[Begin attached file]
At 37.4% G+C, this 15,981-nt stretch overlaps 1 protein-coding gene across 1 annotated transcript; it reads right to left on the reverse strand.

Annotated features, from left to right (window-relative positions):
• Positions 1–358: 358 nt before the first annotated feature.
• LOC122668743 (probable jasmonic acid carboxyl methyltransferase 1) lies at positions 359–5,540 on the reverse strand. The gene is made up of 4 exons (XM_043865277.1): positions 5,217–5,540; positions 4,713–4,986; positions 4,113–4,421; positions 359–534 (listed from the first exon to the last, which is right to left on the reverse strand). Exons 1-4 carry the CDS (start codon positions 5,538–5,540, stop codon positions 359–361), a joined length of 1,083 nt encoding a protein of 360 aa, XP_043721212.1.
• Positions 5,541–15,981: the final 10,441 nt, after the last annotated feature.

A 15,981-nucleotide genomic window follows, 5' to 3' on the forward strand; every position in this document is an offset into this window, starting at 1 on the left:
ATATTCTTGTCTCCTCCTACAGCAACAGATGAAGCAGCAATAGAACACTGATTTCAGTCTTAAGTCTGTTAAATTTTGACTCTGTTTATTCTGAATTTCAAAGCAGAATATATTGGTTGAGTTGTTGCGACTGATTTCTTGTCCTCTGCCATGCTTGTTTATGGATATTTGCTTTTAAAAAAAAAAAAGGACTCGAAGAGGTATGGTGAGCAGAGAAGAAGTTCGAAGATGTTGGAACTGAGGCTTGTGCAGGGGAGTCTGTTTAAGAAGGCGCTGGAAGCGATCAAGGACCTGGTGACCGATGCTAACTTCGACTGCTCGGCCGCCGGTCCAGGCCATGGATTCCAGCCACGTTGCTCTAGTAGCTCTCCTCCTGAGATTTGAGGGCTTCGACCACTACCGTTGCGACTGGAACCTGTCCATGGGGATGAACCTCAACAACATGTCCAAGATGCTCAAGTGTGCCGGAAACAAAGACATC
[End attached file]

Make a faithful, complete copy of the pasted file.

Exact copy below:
At 37.4% G+C, this 15,981-nt stretch overlaps 1 protein-coding gene across 1 annotated transcript; it reads right to left on the reverse strand.

Annotated features, from left to right (window-relative positions):
• Positions 1–358: 358 nt before the first annotated feature.
• LOC122668743 (probable jasmonic acid carboxyl methyltransferase 1) lies at positions 359–5,540 on the reverse strand. The gene is made up of 4 exons (XM_043865277.1): positions 5,217–5,540; positions 4,713–4,986; positions 4,113–4,421; positions 359–534 (listed from the first exon to the last, which is right to left on the reverse strand). Exons 1-4 carry the CDS (start codon positions 5,538–5,540, stop codon positions 359–361), a joined length of 1,083 nt encoding a protein of 360 aa, XP_043721212.1.
• Positions 5,541–15,981: the final 10,441 nt, after the last annotated feature.

A 15,981-nucleotide genomic window follows, 5' to 3' on the forward strand; every position in this document is an offset into this window, starting at 1 on the left:
ATATTCTTGTCTCCTCCTACAGCAACAGATGAAGCAGCAATAGAACACTGATTTCAGTCTTAAGTCTGTTAAATTTTGACTCTGTTTATTCTGAATTTCAAAGCAGAATATATTGGTTGAGTTGTTGCGACTGATTTCTTGTCCTCTGCCATGCTTGTTTATGGATATTTGCTTTTAAAAAAAAAAAAGGACTCGAAGAGGTATGGTGAGCAGAGAAGAAGTTCGAAGATGTTGGAACTGAGGCTTGTGCAGGGGAGTCTGTTTAAGAAGGCGCTGGAAGCGATCAAGGACCTGGTGACCGATGCTAACTTCGACTGCTCGGCCGCCGGTCCAGGCCATGGATTCCAGCCACGTTGCTCTAGTAGCTCTCCTCCTGAGATTTGAGGGCTTCGACCACTACCGTTGCGACTGGAACCTGTCCATGGGGATGAACCTCAACAACATGTCCAAGATGCTCAAGTGTGCCGGAAACAAAGACATC